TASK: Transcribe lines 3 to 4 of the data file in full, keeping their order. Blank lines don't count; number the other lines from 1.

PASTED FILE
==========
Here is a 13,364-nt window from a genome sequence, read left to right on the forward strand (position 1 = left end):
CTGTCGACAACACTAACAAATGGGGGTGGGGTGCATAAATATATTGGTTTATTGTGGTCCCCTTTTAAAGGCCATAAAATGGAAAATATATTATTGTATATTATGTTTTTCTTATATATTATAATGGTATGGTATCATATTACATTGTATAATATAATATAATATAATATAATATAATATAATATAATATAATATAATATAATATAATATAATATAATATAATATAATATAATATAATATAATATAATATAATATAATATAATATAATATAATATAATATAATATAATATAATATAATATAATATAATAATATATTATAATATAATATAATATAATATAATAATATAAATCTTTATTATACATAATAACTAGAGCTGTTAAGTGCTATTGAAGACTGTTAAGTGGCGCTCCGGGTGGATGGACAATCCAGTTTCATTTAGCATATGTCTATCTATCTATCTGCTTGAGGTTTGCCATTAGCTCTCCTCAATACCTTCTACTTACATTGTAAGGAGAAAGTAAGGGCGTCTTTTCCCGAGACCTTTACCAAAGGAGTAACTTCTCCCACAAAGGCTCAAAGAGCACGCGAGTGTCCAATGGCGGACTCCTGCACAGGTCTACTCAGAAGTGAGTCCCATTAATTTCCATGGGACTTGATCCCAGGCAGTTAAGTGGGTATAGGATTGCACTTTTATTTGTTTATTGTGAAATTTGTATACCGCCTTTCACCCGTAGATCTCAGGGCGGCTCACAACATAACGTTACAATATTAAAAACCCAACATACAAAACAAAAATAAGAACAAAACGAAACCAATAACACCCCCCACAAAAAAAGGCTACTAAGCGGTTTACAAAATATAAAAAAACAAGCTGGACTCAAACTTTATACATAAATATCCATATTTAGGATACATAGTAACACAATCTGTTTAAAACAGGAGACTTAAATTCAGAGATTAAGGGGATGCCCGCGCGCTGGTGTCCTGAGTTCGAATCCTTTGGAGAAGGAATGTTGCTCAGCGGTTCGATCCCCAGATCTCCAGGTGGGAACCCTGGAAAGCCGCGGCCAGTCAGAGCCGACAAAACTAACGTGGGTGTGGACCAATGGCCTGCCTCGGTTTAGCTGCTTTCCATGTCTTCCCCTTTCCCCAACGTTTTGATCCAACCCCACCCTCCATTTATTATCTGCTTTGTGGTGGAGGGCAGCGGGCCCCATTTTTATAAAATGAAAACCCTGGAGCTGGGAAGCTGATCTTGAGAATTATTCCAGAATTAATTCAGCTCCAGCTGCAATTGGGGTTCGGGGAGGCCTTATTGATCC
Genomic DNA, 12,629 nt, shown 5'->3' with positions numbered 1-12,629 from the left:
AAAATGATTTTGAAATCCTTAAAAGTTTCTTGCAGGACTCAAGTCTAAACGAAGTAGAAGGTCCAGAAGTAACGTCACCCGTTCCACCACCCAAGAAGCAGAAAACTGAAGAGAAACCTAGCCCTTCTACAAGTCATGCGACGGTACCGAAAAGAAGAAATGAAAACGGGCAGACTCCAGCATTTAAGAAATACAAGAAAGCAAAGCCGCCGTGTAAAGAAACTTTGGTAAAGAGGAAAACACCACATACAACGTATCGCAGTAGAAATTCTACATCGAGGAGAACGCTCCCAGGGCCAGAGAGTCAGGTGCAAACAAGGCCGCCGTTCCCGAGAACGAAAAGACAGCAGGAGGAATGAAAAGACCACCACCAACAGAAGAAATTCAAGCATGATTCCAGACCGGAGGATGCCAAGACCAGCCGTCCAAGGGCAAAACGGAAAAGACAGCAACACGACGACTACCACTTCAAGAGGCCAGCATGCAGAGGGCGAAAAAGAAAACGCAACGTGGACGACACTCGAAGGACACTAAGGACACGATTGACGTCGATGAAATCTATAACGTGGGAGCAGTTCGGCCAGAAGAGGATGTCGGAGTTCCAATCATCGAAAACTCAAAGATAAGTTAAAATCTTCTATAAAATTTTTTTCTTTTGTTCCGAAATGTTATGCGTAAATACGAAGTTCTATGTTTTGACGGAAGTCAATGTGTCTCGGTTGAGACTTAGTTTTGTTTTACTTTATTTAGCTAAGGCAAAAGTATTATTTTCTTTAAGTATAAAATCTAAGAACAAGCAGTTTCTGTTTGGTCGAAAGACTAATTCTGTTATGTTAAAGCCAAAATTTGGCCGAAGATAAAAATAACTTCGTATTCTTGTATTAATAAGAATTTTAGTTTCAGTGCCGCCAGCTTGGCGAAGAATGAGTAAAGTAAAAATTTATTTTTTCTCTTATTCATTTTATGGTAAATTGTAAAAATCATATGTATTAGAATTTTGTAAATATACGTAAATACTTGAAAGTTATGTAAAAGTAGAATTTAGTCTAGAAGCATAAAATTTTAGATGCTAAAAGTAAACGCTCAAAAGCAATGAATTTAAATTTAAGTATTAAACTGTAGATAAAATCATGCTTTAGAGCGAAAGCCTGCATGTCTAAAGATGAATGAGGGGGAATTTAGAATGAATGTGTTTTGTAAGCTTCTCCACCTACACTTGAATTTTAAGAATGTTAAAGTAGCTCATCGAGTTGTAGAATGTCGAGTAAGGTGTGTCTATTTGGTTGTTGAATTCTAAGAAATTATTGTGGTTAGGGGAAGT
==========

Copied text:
Genomic DNA, 12,629 nt, shown 5'->3' with positions numbered 1-12,629 from the left:
AAAATGATTTTGAAATCCTTAAAAGTTTCTTGCAGGACTCAAGTCTAAACGAAGTAGAAGGTCCAGAAGTAACGTCACCCGTTCCACCACCCAAGAAGCAGAAAACTGAAGAGAAACCTAGCCCTTCTACAAGTCATGCGACGGTACCGAAAAGAAGAAATGAAAACGGGCAGACTCCAGCATTTAAGAAATACAAGAAAGCAAAGCCGCCGTGTAAAGAAACTTTGGTAAAGAGGAAAACACCACATACAACGTATCGCAGTAGAAATTCTACATCGAGGAGAACGCTCCCAGGGCCAGAGAGTCAGGTGCAAACAAGGCCGCCGTTCCCGAGAACGAAAAGACAGCAGGAGGAATGAAAAGACCACCACCAACAGAAGAAATTCAAGCATGATTCCAGACCGGAGGATGCCAAGACCAGCCGTCCAAGGGCAAAACGGAAAAGACAGCAACACGACGACTACCACTTCAAGAGGCCAGCATGCAGAGGGCGAAAAAGAAAACGCAACGTGGACGACACTCGAAGGACACTAAGGACACGATTGACGTCGATGAAATCTATAACGTGGGAGCAGTTCGGCCAGAAGAGGATGTCGGAGTTCCAATCATCGAAAACTCAAAGATAAGTTAAAATCTTCTATAAAATTTTTTTCTTTTGTTCCGAAATGTTATGCGTAAATACGAAGTTCTATGTTTTGACGGAAGTCAATGTGTCTCGGTTGAGACTTAGTTTTGTTTTACTTTATTTAGCTAAGGCAAAAGTATTATTTTCTTTAAGTATAAAATCTAAGAACAAGCAGTTTCTGTTTGGTCGAAAGACTAATTCTGTTATGTTAAAGCCAAAATTTGGCCGAAGATAAAAATAACTTCGTATTCTTGTATTAATAAGAATTTTAGTTTCAGTGCCGCCAGCTTGGCGAAGAATGAGTAAAGTAAAAATTTATTTTTTCTCTTATTCATTTTATGGTAAATTGTAAAAATCATATGTATTAGAATTTTGTAAATATACGTAAATACTTGAAAGTTATGTAAAAGTAGAATTTAGTCTAGAAGCATAAAATTTTAGATGCTAAAAGTAAACGCTCAAAAGCAATGAATTTAAATTTAAGTATTAAACTGTAGATAAAATCATGCTTTAGAGCGAAAGCCTGCATGTCTAAAGATGAATGAGGGGGAATTTAGAATGAATGTGTTTTGTAAGCTTCTCCACCTACACTTGAATTTTAAGAATGTTAAAGTAGCTCATCGAGTTGTAGAATGTCGAGTAAGGTGTGTCTATTTGGTTGTTGAATTCTAAGAAATTATTGTGGTTAGGGGAAGT